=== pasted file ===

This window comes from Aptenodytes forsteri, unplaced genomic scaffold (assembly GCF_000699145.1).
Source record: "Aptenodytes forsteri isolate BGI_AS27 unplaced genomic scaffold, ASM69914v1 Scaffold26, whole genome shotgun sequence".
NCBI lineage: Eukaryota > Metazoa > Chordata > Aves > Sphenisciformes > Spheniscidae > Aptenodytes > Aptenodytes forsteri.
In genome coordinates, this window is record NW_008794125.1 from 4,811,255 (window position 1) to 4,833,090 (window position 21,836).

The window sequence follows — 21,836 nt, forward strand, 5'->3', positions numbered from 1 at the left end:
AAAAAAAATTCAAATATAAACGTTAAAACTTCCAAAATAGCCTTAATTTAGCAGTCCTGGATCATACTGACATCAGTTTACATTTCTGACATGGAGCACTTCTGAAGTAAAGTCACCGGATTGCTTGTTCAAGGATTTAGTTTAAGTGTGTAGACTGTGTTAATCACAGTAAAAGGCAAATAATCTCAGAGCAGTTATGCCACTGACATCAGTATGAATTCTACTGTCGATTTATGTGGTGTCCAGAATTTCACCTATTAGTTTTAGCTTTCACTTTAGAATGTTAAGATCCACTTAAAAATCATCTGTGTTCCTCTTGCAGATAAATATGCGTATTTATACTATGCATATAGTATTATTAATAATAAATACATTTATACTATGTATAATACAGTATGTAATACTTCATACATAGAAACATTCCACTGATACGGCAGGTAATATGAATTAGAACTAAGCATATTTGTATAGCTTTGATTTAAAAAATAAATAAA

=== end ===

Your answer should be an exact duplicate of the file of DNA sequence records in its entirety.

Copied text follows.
This window comes from Aptenodytes forsteri, unplaced genomic scaffold (assembly GCF_000699145.1).
Source record: "Aptenodytes forsteri isolate BGI_AS27 unplaced genomic scaffold, ASM69914v1 Scaffold26, whole genome shotgun sequence".
NCBI lineage: Eukaryota > Metazoa > Chordata > Aves > Sphenisciformes > Spheniscidae > Aptenodytes > Aptenodytes forsteri.
In genome coordinates, this window is record NW_008794125.1 from 4,811,255 (window position 1) to 4,833,090 (window position 21,836).

The window sequence follows — 21,836 nt, forward strand, 5'->3', positions numbered from 1 at the left end:
AAAAAAAATTCAAATATAAACGTTAAAACTTCCAAAATAGCCTTAATTTAGCAGTCCTGGATCATACTGACATCAGTTTACATTTCTGACATGGAGCACTTCTGAAGTAAAGTCACCGGATTGCTTGTTCAAGGATTTAGTTTAAGTGTGTAGACTGTGTTAATCACAGTAAAAGGCAAATAATCTCAGAGCAGTTATGCCACTGACATCAGTATGAATTCTACTGTCGATTTATGTGGTGTCCAGAATTTCACCTATTAGTTTTAGCTTTCACTTTAGAATGTTAAGATCCACTTAAAAATCATCTGTGTTCCTCTTGCAGATAAATATGCGTATTTATACTATGCATATAGTATTATTAATAATAAATACATTTATACTATGTATAATACAGTATGTAATACTTCATACATAGAAACATTCCACTGATACGGCAGGTAATATGAATTAGAACTAAGCATATTTGTATAGCTTTGATTTAAAAAATAAATAAA